The brutal killing of Sierah Joughin last year still stuns and chills us in northwest Ohio.
Miss Joughin’s accused killer, James Worley, faces multiple charges after authorities say he snatched her as she rode a bike along a country road near Delta and murdered her.
Beyond our anger, perplexity, and grief, we wonder: How can we prevent such crimes?
And why did Worley’s neighbors not know that he had been convicted of abduction in a separate case 26 years earlier?
Why did the local sheriff not know?
In response to the tragedy, State Sen. Randy Gardner (R., Bowling Green) has worked diligently for many months to create a statewide registry of violent felons. Mr. Gardner has put his heart into the work, consulting Miss Joughin’s family often, seeking input and support from the many interest groups with a stake in the legislation, and hammering out compromises to address all their concerns.
That earnest legislative heavy-lifting has led to a bill that would create a mandatory database of anyone living in Ohio who was convicted of aggravated murder, murder, voluntary manslaughter, kidnapping, abduction, or attempting or conspiring to commit these crimes. The database would include each offender’s name, address, driver’s license number, car license plates, fingerprints, and palm prints, among other information.
County sheriffs would be required to maintain the database, and offenders would be required to reregister each year.
The database would provide crucial information to police, which could help to quickly identify and locate suspects.
But the database would not be a state-wide one, since it would be county-based, and would only be available to citizens and neighbors who were aware that it existed in their counties and had the wherewithal to get themselves to a county courthouse and access it.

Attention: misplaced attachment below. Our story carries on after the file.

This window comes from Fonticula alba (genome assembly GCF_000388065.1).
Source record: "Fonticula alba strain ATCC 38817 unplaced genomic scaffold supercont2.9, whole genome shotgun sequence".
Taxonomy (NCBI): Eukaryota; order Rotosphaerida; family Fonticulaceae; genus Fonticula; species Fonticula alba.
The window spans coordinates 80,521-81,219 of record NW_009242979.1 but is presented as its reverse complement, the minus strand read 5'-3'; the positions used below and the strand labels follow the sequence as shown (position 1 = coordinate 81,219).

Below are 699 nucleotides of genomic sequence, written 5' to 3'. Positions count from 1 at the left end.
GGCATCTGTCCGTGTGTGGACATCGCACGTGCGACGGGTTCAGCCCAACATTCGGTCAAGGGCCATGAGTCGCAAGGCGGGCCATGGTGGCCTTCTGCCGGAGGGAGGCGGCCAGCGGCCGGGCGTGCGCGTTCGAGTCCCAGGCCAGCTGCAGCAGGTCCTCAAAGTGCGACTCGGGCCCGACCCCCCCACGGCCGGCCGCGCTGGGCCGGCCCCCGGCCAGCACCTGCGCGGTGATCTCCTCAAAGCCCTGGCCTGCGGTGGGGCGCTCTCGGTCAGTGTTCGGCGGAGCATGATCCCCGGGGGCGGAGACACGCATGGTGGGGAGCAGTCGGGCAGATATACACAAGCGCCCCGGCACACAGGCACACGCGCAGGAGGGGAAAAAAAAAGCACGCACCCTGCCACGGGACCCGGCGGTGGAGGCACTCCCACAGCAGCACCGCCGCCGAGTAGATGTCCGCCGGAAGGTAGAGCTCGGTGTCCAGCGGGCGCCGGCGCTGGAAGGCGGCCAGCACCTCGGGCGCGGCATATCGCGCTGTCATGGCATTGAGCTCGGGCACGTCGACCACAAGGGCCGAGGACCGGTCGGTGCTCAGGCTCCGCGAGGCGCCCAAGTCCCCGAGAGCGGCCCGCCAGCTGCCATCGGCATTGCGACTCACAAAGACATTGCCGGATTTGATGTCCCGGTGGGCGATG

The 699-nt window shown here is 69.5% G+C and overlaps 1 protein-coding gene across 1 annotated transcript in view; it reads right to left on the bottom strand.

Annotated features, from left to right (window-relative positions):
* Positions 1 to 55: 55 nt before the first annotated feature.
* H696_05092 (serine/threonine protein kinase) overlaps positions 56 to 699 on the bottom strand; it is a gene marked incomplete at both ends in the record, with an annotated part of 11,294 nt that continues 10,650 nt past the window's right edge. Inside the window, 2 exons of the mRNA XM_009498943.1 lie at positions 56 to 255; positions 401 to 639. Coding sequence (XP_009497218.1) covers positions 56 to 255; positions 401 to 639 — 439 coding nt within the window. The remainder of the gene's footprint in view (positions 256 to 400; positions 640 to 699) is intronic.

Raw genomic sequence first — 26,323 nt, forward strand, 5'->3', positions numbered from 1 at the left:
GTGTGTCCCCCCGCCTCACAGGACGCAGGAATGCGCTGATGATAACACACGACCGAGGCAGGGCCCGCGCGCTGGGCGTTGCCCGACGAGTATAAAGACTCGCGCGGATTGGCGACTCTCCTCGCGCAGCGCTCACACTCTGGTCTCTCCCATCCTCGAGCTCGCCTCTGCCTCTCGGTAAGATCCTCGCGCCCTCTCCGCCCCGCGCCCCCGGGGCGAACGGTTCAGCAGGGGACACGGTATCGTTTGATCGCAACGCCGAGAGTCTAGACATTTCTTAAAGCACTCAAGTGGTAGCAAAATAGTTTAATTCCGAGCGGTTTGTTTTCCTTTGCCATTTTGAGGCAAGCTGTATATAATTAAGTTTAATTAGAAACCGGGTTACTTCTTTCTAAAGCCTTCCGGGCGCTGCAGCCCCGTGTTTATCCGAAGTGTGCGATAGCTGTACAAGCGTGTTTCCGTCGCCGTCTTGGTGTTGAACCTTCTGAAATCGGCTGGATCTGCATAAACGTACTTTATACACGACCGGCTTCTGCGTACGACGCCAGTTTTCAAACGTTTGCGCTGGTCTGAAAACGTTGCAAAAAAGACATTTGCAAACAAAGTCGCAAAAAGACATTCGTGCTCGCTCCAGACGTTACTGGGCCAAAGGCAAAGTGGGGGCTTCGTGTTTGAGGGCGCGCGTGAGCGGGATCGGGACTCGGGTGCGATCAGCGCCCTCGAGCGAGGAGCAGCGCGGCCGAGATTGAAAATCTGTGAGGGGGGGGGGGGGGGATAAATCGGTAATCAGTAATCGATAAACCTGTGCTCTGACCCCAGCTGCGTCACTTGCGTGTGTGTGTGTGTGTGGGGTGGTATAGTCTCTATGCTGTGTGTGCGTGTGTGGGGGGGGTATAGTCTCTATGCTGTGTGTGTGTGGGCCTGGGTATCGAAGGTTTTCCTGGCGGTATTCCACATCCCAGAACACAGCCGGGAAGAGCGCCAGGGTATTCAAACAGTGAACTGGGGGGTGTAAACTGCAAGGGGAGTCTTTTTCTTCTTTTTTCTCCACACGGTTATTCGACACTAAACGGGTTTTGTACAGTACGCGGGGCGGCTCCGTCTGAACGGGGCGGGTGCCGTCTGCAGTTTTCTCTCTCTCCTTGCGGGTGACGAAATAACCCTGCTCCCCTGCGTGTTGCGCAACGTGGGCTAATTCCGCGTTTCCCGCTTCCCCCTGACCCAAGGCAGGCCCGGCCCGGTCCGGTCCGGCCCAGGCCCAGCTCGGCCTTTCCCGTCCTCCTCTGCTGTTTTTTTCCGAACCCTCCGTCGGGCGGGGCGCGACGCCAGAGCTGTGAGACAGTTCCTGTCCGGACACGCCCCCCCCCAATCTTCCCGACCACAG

Moreover, registries have become increasingly unpopular in recent years. Critics argue that they are not really preventative and give the public a false sense of security, while at the same time branding convicts who want to reform and re-enter society as criminals for life. They say the net gain is not worth the loss in civil liberties.
Mr. Gardner’s efforts illustrate the hard truth that legislating is tough work. Coalitions have to be built and compromises made. The legislative process often produces half-measures that satisfy no one. And, at the end the day, no law can cover every eventuality or every dark corner of the human heart.
Furthermore, there are practical gaps and shortcomings in any registry. For instance, under this proposed registry, after being released from prison, offenders would remain listed in the database for only 10 years (as long as they do not commit a new offense). That means if the registry had existed when Miss Joughin disappeared, her accused killer would not even have been on it.
Nonetheless, giving law enforcement one more tool they need, however blunt, is worthwhile.
● The Buckeye State Sheriffs’ Association has endorsed the bill.
● Toledo Police Chief George Kral, who once led the department’s sex-assault unit, says that, when investigating a sexual assault, detectives quickly check the sex-offenders registry for potential suspects.
● Oregon Police Chief Mike Navarre says he understands concerns about how a database could make it difficult for people released from prison to reintegrate into society, but the benefit to public safety outweighs those concerns. “You have to find some balance,” he said. “A detective will tell you that you have to fish where the fish are. And it is an unfortunate fact of life that violent offenders reoffend. You’re better off knowing who and where they are.”
Mr. Gardner, a master legislator, should be applauded for his patience and persistence and his deference to the Joughin family.
Legislating, like life, resists “solutions.” We do our best to make things better anyway.
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